MySQL Cookbook Authors: DuBois P. Published year: 2005 Pages: 129-130/412

### 5.23 Finding the Length of a Month

#### 5.23.1 Problem

You want to know how many days there are in a month.

#### 5.23.2 Solution

Determine the date of its last day, then extract the day-of-month component from the result.

#### 5.23.3 Discussion

To determine the number of days for the month in which a given date occurs, calculate the date for the last day of the month as shown in the previous section, then extract the DAYOFMONTH( ) value from the result:

```mysql>

SELECT d,

->

DAYOFMONTH(DATE_SUB(

->

->

INTERVAL 1 DAY))

->

AS 'days in month'

->

FROM date_val;

+------------+---------------+
d           days in month
+------------+---------------+
1864-02-28             29
1900-01-15             31
1987-03-05             31
1999-12-31             31
2000-06-04             30
+------------+---------------+
```

Recipe 5.28 later in this chapter discusses another way to calculate month lengths. Chapter 10 discusses leap year calculations in the context of date validation.

### 5.24 Calculating One Date from Another by Substring Replacement

#### 5.24.1 Problem

Given a date, you want to produce another date from it, and you know the two dates share some components in common.

#### 5.24.2 Solution

Treat a date or time value as a string and perform direct replacement on parts of the string.

#### 5.24.3 Discussion

In some cases, you can use substring replacement to calculate dates without performing any date arithmetic. For example, you can use string operations to produce the first-of-month value for a given date by replacing the day component with 01 . You can do this either with DATE_FORMAT( ) or with CONCAT( ) :

```mysql>

SELECT d,

->

DATE_FORMAT(d,'%Y-%m-01') AS method1,

->

->

FROM date_val;

+------------+------------+------------+
d           method1     method2
+------------+------------+------------+
1864-02-28  1864-02-01  1864-02-01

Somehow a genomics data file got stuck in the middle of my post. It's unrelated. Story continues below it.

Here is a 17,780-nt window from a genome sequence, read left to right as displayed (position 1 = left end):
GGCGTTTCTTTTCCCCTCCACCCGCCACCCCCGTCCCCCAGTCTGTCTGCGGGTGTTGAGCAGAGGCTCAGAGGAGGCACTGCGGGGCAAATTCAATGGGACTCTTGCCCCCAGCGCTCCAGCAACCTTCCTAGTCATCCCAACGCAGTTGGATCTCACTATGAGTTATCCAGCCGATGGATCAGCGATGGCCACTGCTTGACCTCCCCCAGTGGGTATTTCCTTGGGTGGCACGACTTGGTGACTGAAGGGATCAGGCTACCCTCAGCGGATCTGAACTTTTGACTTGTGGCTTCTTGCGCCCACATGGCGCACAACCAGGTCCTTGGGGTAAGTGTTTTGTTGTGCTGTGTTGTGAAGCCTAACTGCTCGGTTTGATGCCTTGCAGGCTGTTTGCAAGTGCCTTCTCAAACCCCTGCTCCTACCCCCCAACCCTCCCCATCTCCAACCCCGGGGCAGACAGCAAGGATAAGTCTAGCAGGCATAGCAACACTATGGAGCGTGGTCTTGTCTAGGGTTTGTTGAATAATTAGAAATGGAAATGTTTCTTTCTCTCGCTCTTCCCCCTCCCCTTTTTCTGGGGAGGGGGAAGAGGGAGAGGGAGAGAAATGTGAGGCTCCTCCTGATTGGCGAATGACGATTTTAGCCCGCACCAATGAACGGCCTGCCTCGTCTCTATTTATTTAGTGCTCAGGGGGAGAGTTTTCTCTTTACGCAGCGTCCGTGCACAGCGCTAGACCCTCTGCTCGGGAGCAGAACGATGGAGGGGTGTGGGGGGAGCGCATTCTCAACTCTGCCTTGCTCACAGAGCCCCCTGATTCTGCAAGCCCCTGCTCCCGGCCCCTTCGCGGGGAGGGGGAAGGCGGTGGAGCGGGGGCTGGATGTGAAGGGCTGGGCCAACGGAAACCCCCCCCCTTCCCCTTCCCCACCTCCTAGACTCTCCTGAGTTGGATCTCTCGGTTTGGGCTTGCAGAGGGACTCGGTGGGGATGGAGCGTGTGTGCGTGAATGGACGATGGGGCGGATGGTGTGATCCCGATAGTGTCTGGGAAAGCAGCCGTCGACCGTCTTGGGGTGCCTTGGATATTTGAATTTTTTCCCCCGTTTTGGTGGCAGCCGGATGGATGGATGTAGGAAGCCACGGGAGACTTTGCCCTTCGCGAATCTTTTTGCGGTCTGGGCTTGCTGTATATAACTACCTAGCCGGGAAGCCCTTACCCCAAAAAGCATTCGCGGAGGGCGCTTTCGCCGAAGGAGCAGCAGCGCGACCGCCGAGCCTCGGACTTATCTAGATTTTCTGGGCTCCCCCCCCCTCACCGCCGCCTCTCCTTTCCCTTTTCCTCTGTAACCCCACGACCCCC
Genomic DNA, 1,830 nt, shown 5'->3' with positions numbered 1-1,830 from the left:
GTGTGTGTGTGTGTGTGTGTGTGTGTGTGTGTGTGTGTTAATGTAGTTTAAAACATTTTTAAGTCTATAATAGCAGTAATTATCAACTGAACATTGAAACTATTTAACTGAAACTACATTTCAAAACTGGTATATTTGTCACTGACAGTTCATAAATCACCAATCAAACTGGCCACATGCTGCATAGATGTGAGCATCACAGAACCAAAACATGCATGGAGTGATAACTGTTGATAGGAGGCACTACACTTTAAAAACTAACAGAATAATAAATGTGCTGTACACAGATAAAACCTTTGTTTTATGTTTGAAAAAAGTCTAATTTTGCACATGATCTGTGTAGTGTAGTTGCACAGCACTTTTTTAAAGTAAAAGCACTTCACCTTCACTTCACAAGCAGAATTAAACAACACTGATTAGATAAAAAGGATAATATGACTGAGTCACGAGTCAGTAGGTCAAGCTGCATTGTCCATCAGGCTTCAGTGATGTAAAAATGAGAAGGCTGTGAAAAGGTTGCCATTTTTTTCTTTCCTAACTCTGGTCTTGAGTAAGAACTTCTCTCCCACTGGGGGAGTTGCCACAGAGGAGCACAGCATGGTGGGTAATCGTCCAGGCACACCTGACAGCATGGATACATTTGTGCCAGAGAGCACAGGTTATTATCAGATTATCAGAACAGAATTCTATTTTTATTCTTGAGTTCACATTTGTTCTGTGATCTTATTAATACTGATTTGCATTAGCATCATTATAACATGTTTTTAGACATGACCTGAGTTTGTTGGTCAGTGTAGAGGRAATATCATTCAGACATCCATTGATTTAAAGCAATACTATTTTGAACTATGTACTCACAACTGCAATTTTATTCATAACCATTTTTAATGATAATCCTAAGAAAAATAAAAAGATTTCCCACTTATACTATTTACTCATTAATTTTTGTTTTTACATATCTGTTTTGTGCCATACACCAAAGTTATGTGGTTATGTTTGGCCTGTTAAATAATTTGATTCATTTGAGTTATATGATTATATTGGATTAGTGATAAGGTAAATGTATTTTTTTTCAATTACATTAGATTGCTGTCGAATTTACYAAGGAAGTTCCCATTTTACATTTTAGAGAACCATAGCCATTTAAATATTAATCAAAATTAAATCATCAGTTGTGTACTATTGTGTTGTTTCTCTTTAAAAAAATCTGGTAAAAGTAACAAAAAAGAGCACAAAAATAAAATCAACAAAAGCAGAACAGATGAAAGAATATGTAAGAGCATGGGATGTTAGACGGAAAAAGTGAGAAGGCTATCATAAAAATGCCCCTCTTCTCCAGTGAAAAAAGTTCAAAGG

1900-01-15  1900-01-01  1900-01-01
1987-03-05  1987-03-01  1987-03-01
1999-12-31  1999-12-01  1999-12-01
2000-06-04  2000-06-01  2000-06-01
+------------+------------+------------+
```

The string replacement technique can also be used to produce dates with a specific position within the calendar year. For New Year's Day (January 1), replace the month and day with 01 :

```mysql>

SELECT d,

->

DATE_FORMAT(d,'%Y-01-01') AS method1,

->

CONCAT(YEAR(d),'-01-01') AS method2

->

FROM date_val;

+------------+------------+------------+
d           method1     method2
+------------+------------+------------+
1864-02-28  1864-01-01  1864-01-01
1900-01-15  1900-01-01  1900-01-01
1987-03-05  1987-01-01  1987-01-01
1999-12-31  1999-01-01  1999-01-01
2000-06-04  2000-01-01  2000-01-01
+------------+------------+------------+
```

For Christmas, replace the month and day with 12 and 25 :

```mysql>

SELECT d,

->

DATE_FORMAT(d,'%Y-12-25') AS method1,

->

CONCAT(YEAR(d),'-12-25') AS method2

->

FROM date_val;

+------------+------------+------------+
d           method1     method2
+------------+------------+------------+
1864-02-28  1864-12-25  1864-12-25
1900-01-15  1900-12-25  1900-12-25
1987-03-05  1987-12-25  1987-12-25
1999-12-31  1999-12-25  1999-12-25
2000-06-04  2000-12-25  2000-12-25
+------------+------------+------------+
```

To perform the same operation for Christmas in other years, combine string replacement with date shifting. The following query shows two ways to determine the date for Christmas two years hence. The first method finds Christmas for this year, then shifts it two years forward. The second shifts the current date forward two years , then finds Christmas in the resulting year:

```mysql>

SELECT CURDATE( ),

->

->

AS method1,

->

->

AS method2;

+------------+------------+------------+
CURDATE( )   method1     method2
+------------+------------+------------+
2002-07-15  2004-12-25  2004-12-25
+------------+------------+------------+
```
 MySQL Cookbook Authors: DuBois P. Published year: 2005 Pages: 129-130/412